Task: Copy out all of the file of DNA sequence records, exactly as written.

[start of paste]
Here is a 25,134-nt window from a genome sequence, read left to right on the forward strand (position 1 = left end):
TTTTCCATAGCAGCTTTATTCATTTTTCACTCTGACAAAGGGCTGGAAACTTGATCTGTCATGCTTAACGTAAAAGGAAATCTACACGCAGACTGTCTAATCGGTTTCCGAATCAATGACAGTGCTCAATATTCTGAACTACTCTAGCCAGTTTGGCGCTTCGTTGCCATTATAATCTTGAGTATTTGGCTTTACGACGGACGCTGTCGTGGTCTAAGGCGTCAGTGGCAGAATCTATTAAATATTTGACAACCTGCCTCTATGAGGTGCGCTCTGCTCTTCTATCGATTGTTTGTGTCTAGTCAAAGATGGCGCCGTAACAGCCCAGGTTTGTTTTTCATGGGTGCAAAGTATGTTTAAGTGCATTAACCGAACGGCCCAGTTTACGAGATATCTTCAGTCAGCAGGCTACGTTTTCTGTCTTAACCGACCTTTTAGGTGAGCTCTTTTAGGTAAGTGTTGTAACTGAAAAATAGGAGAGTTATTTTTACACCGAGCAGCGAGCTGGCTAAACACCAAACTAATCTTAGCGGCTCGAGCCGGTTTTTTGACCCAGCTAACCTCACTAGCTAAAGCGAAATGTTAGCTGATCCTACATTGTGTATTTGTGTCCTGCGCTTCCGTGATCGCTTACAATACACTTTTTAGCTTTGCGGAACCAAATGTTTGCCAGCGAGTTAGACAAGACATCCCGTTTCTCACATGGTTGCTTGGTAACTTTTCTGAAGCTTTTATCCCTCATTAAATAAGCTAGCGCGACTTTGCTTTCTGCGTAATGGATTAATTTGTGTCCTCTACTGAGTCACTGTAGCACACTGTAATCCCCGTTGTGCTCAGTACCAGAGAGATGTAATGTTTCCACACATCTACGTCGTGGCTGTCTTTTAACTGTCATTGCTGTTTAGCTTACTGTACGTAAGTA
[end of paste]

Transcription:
Here is a 25,134-nt window from a genome sequence, read left to right on the forward strand (position 1 = left end):
TTTTCCATAGCAGCTTTATTCATTTTTCACTCTGACAAAGGGCTGGAAACTTGATCTGTCATGCTTAACGTAAAAGGAAATCTACACGCAGACTGTCTAATCGGTTTCCGAATCAATGACAGTGCTCAATATTCTGAACTACTCTAGCCAGTTTGGCGCTTCGTTGCCATTATAATCTTGAGTATTTGGCTTTACGACGGACGCTGTCGTGGTCTAAGGCGTCAGTGGCAGAATCTATTAAATATTTGACAACCTGCCTCTATGAGGTGCGCTCTGCTCTTCTATCGATTGTTTGTGTCTAGTCAAAGATGGCGCCGTAACAGCCCAGGTTTGTTTTTCATGGGTGCAAAGTATGTTTAAGTGCATTAACCGAACGGCCCAGTTTACGAGATATCTTCAGTCAGCAGGCTACGTTTTCTGTCTTAACCGACCTTTTAGGTGAGCTCTTTTAGGTAAGTGTTGTAACTGAAAAATAGGAGAGTTATTTTTACACCGAGCAGCGAGCTGGCTAAACACCAAACTAATCTTAGCGGCTCGAGCCGGTTTTTTGACCCAGCTAACCTCACTAGCTAAAGCGAAATGTTAGCTGATCCTACATTGTGTATTTGTGTCCTGCGCTTCCGTGATCGCTTACAATACACTTTTTAGCTTTGCGGAACCAAATGTTTGCCAGCGAGTTAGACAAGACATCCCGTTTCTCACATGGTTGCTTGGTAACTTTTCTGAAGCTTTTATCCCTCATTAAATAAGCTAGCGCGACTTTGCTTTCTGCGTAATGGATTAATTTGTGTCCTCTACTGAGTCACTGTAGCACACTGTAATCCCCGTTGTGCTCAGTACCAGAGAGATGTAATGTTTCCACACATCTACGTCGTGGCTGTCTTTTAACTGTCATTGCTGTTTAGCTTACTGTACGTAAGTA